I was reminded of this a couple of weeks ago after viewing a website for a Clickbank product, a successful one, which had been created by somebody who I often see at seminars. He’s a great bloke and we tend to catch up over a few beers each time we bump into each other.

This sales letter was telling the story about how my seminar friend had become a successful internet marketer.

Apparently, after listening attentively at a seminar a couple of years ago, he found a secret group having a mastermind session and gatecrashed their little gathering. After that meeting he had all the knowledge he needed to get started on his way to becoming a marketing superstar.

A great story, no doubt, but slightly different to the version of events that I recall.

My recollection of that seminar was that this particular fella was usually found sat on the back row with myself and several other semi-successful marketers, watching (and picking holes in) the various presentations and pitches (taking the mickey, basically).

When we weren’t in the seminar room for the scheduled presentations, we were at the bar.

The only “mastermind” session that I remember from that particular seminar was the downing of shots at the bar and the drunken arguments in the smoking area.

Perhaps the most successful marketer who was there (one who you would imagine would be in a mastermind group) was more interested in drinking than masterminding and we usually found him slumped over the bar come breakfast time. I don’t think he surfaced from his room unless there were other marketers at the bar.

Don’t get me wrong, the Clickbank vendor telling the story is successful and well worth listening to, but the events were slightly different to the professional sheen he put on the story in the sales letter.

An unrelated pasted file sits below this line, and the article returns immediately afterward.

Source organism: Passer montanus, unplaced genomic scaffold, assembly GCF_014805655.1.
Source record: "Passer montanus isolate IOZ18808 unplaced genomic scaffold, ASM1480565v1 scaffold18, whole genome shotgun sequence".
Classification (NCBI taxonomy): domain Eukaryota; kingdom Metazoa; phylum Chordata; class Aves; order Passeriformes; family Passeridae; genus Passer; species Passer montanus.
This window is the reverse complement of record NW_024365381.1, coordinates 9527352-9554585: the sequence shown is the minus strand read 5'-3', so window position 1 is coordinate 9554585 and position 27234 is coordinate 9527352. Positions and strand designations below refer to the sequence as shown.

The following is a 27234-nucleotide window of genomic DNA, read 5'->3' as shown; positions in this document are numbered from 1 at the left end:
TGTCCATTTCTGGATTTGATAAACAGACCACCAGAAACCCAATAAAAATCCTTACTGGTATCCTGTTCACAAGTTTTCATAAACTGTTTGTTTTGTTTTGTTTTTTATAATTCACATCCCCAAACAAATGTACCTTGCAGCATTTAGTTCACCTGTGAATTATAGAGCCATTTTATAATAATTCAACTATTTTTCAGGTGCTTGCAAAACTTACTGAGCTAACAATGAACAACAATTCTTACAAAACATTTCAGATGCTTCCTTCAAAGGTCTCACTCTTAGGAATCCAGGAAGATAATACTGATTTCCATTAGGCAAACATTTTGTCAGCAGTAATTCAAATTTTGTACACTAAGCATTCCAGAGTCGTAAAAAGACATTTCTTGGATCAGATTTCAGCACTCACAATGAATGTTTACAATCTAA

The other story that didn’t quite ring true got me into a bit of trouble with one successful UK marketer.

This particular fella had written a story about a chance meeting with a millionaire who then basically taught him everything he knew.

Unfortunately in my review of this marketer I told a different version of events – one I had gleaned from a talk the marketer gave at one of his seminars.

At the seminar he said that he had been chasing the dream for years, attending lots of different events and paying for all kinds of mentoring packages when one day it just ‘clicked’. In the sales letter he told this completely different story that clashed with the truth, as I understood it.

Obviously this caused problems. Customers would see his sales letter, decide to do some research and come across my site. On my site I told a different story (don’t forget, the one he told in front of a camera i.e. a primary source) and so these customers became confused and confronted him.

The first I knew of it was when I received an email basically saying “what the &%#@! Please take that stuff down ASAP you’re confusing my customers!

So much for the down-to-earth, honest, ex-minimum wage slave!

Of course, telling lies in a sales letter can get you into a lot of trouble if you step over the line.

Adding a couple of little white lies to a sales letter is usually considered fine, probably to be expected but once you start creating fake Clickbank screenshots or faking testimonials then you’re into fraud territory.

Sadly I’ve seen plenty of those types of sales letters too and I’m sure they’ll keep on coming…